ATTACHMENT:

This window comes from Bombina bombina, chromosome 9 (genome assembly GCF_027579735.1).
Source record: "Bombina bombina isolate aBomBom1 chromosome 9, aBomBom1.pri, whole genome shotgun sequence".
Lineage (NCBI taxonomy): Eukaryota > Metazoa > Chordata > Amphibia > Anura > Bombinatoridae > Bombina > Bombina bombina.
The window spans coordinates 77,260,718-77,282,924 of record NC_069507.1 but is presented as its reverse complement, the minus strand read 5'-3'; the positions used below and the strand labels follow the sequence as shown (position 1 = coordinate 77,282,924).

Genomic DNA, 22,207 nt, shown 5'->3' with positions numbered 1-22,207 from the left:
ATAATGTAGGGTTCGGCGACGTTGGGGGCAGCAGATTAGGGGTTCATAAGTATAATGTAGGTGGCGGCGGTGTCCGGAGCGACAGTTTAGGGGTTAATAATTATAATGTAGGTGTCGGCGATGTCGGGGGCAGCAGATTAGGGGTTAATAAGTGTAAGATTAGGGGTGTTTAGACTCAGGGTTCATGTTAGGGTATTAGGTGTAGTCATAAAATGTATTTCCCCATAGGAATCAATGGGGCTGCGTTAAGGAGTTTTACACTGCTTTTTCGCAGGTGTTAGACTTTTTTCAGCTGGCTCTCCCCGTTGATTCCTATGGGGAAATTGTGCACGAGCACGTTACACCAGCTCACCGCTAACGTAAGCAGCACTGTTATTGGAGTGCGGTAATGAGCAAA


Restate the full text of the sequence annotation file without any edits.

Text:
This window comes from Bombina bombina, chromosome 9 (genome assembly GCF_027579735.1).
Source record: "Bombina bombina isolate aBomBom1 chromosome 9, aBomBom1.pri, whole genome shotgun sequence".
Lineage (NCBI taxonomy): Eukaryota > Metazoa > Chordata > Amphibia > Anura > Bombinatoridae > Bombina > Bombina bombina.
The window spans coordinates 77,260,718-77,282,924 of record NC_069507.1 but is presented as its reverse complement, the minus strand read 5'-3'; the positions used below and the strand labels follow the sequence as shown (position 1 = coordinate 77,282,924).

Genomic DNA, 22,207 nt, shown 5'->3' with positions numbered 1-22,207 from the left:
ATAATGTAGGGTTCGGCGACGTTGGGGGCAGCAGATTAGGGGTTCATAAGTATAATGTAGGTGGCGGCGGTGTCCGGAGCGACAGTTTAGGGGTTAATAATTATAATGTAGGTGTCGGCGATGTCGGGGGCAGCAGATTAGGGGTTAATAAGTGTAAGATTAGGGGTGTTTAGACTCAGGGTTCATGTTAGGGTATTAGGTGTAGTCATAAAATGTATTTCCCCATAGGAATCAATGGGGCTGCGTTAAGGAGTTTTACACTGCTTTTTCGCAGGTGTTAGACTTTTTTCAGCTGGCTCTCCCCGTTGATTCCTATGGGGAAATTGTGCACGAGCACGTTACACCAGCTCACCGCTAACGTAAGCAGCACTGTTATTGGAGTGCGGTAATGAGCAAA